If you’re in the market for a special type of honey, one that is sweet and sticky as well as a medical miracle for treating infected wounds, the pollinated honey from the white flowers of the manuka bush native to New Zealand is an excellent choice.
While the medicinal effects of honey have been known since the late nineteenth century as a natural antibacterial, manuka honey is especially potent by stimulating special cells that can repair damaged tissue caused by nasty infections.
It's also useful as an anti-inflammatory agent for quickly eliminating throbbing pain. However, depending on how and when the honey is harvested, the beneficial medical effects can vary significantly.
Quality of the Product Is Key
In order to properly ensure the quality of manuka honey, harvesters developed a scale rating system known as the UMF (Unique Manuka Factor). The UMF determines the amount of methylglyoxal found in a batch of honey. Methylglyoxal is a major ingredient for antibacterial healing and is found in all types of honey, albeit in low quantities.
The manuka bush has flowers with high concentrations of dihydroxyacetone, a chemical used by pollinating bees to produce methylglyoxal. Since manuka honey contains more of the antibacterial compounds than any other type, its UMF rating is higher.
If you’re searching for a natural disinfectant, look for honeys high on the UMF scale. Only licensed New Zealand vendors who meet the criteria can use their UMF rating on products. For even more authenticity, each licensed company is audited at random to meet the highest standards in harvesting, manufacturing, production, sampling, and handling.
If a company outside of New Zealand claims to have UMF quality manuka honey, they’re lying!
Be careful of imitators and phony brands marketing themselves as manuka honey if you’re looking for something antibacterial. Unless it has a rating of at least 10 UMF, you’re better off just eating the honey than applying it to your wounds and expecting something to happen.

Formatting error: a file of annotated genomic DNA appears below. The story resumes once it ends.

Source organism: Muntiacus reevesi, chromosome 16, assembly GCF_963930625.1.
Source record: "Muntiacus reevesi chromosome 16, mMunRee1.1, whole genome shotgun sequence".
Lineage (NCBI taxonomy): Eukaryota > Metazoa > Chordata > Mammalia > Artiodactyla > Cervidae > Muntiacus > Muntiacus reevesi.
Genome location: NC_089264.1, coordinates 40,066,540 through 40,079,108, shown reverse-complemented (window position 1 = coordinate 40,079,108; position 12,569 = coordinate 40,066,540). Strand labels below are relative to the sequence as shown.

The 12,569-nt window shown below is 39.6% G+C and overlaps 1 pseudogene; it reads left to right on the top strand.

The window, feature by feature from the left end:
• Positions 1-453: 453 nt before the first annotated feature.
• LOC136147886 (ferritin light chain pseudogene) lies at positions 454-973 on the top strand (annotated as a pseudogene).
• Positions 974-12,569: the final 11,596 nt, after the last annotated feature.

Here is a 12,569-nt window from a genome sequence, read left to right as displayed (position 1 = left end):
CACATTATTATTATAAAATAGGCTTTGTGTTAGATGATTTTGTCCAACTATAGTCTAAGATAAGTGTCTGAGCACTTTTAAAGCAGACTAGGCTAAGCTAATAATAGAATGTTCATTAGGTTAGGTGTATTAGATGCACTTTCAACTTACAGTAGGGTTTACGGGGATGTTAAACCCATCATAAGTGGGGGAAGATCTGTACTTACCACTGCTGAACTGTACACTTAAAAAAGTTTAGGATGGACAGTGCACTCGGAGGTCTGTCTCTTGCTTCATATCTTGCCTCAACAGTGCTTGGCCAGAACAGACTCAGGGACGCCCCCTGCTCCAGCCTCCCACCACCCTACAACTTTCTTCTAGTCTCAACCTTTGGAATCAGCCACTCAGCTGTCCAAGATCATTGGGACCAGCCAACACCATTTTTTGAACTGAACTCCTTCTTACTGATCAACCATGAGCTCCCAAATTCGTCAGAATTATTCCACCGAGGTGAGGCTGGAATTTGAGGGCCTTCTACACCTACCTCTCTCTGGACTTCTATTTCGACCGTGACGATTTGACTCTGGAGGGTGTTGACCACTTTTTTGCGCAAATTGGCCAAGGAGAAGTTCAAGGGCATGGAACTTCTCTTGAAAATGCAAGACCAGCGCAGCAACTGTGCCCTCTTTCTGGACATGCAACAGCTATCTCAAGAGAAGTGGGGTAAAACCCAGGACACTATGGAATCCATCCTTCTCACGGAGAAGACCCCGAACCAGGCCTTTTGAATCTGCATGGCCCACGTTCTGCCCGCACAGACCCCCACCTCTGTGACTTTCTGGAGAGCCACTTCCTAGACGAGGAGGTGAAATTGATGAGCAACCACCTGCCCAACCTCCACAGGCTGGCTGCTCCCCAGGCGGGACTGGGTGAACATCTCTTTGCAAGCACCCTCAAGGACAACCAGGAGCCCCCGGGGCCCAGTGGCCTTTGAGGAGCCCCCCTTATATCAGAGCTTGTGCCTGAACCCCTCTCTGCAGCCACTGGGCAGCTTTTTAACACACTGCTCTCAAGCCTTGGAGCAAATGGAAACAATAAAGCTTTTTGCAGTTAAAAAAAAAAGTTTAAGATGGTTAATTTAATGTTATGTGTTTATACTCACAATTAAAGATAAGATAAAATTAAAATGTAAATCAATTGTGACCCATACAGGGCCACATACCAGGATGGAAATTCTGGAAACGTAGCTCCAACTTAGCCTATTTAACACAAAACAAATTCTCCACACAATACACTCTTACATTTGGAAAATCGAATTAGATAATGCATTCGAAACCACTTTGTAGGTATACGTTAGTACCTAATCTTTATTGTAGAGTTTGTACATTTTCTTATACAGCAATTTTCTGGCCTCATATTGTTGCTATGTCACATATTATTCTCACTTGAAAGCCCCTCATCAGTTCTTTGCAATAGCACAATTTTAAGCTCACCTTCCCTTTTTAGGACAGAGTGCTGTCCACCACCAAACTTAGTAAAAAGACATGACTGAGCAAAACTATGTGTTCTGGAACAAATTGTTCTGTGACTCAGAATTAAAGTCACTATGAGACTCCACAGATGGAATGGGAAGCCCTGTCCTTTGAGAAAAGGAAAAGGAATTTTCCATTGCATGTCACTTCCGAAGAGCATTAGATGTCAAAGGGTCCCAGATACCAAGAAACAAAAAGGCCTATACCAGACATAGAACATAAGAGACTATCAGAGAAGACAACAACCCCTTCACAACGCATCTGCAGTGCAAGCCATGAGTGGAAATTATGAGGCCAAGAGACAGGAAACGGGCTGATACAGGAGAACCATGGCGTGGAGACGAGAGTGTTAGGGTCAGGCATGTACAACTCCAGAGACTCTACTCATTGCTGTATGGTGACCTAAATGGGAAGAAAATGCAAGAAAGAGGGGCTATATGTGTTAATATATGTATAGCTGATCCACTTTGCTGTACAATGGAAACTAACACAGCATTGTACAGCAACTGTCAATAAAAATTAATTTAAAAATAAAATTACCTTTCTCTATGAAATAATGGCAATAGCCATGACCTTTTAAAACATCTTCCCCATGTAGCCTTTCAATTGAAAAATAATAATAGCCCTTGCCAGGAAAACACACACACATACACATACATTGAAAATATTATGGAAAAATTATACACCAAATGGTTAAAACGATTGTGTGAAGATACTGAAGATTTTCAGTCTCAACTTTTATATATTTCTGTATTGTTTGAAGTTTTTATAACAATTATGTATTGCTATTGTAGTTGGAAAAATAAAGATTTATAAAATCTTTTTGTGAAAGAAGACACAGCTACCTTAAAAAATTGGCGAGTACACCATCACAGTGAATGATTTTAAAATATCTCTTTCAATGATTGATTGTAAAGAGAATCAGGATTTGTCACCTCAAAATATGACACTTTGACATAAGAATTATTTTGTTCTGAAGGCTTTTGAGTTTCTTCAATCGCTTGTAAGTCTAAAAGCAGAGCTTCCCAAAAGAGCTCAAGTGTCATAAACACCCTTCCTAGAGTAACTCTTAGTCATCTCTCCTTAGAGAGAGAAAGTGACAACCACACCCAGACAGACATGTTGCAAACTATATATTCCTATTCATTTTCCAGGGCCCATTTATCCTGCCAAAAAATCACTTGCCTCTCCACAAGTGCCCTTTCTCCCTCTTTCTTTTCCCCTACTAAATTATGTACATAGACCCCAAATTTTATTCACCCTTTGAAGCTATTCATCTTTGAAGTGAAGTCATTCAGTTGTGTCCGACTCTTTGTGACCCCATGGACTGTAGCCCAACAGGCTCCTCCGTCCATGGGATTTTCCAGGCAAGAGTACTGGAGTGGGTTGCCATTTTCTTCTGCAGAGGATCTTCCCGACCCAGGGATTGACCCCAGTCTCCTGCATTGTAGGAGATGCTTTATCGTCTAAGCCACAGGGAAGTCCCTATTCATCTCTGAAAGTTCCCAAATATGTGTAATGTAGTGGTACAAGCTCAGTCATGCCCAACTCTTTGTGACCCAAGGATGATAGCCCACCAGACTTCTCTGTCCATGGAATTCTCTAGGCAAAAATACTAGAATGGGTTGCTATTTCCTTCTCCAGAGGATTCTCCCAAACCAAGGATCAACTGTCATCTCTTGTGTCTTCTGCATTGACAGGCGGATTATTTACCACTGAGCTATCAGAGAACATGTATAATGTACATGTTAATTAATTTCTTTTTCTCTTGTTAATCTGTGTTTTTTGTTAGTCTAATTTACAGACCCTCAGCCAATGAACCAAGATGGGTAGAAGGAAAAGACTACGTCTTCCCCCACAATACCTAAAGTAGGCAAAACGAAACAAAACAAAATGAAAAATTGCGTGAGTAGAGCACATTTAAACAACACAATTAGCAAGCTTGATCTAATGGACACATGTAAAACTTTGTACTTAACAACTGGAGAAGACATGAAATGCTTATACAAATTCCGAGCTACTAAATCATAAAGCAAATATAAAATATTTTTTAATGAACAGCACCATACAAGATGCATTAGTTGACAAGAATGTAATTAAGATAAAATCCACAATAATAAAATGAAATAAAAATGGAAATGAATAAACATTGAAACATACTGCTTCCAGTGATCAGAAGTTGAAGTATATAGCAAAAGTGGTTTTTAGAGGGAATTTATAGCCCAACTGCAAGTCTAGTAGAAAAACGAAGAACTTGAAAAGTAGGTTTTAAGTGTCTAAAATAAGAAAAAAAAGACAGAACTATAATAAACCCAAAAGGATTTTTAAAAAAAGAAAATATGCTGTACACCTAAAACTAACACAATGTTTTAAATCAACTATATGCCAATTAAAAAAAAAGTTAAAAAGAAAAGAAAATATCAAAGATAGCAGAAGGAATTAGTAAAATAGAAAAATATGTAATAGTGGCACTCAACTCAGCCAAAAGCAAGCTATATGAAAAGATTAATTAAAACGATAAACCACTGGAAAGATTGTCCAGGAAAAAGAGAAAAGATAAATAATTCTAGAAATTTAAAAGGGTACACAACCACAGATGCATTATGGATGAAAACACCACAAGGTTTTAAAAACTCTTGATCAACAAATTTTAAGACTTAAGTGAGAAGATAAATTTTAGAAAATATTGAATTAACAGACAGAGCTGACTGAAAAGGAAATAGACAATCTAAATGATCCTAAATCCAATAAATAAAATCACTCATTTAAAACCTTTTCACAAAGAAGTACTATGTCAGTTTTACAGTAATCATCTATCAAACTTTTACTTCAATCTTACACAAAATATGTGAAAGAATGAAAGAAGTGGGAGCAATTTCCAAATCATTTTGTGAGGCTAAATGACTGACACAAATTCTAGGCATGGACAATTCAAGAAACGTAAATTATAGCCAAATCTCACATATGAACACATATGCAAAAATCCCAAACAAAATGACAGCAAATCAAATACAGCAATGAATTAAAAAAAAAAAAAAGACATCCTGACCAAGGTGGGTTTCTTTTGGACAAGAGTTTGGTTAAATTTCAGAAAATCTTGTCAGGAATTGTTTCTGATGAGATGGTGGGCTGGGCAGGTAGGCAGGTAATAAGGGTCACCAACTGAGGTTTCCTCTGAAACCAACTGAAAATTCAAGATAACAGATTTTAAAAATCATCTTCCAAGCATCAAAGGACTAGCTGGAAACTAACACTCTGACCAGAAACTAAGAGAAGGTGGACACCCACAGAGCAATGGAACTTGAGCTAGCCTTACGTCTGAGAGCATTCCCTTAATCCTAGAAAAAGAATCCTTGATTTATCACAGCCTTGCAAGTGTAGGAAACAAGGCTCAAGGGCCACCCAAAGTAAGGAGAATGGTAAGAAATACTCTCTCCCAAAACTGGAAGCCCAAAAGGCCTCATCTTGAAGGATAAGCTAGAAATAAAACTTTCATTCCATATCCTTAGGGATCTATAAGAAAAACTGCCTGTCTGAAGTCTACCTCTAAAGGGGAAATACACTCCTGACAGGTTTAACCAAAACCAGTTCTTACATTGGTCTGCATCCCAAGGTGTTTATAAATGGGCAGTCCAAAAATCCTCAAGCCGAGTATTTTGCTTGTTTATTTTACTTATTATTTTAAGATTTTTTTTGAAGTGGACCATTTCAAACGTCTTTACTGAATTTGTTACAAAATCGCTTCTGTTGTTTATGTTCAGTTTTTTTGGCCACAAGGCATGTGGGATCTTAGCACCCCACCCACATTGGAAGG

The Many Health Benefits of Manuka Honey
Generally, medicinal manuka honey is known as “active” and gets applied on top of open cuts to prevent infection. Several studies have shown manuka honey effectively treats open wounds when you apply it as a dressing. Another study showed manuka honey could be effective in preventing gingivitis and other dental diseases by eating away at plaque.
Other purported uses either through direct application or ingestion include the prevention or treatment of certain cancers, reducing high cholesterol, clearing inflammation inside the body, treating diabetes, clearing sore throats and colds, soothing burns, and helping digestion. A trial test in some hospitals also showed the honey was effective at combating and preventing the growth of MRSA, a particularly nasty superbug known for being resistant to most antibiotics.
Because manuka honey is relatively new to big name grocery stores (they’ve been available at natural/organic shops for years), there is a tendency to oversimplify what the name means. Some stores who have their own in-house brands will market manuka honey while failing to mention it is either a mix or lacks purity.
There are no restrictions that prevent manufacturers from selling honey where even one percent manuka purity is good enough to label as the real thing. In these instances, the manuka name is purely a taste difference between other honeys and has no actual healing properties.
If you’re looking for a strong flavor with aromatic hints of earth and mineral along with a bitter aftertaste, this may be a good honey to eat. This is all brand name manuka honeys are good for unless you get it directly from a reputable source.
Remember, if you’re looking for a medical application with your honey; look for a UMF rating of 10 or higher!
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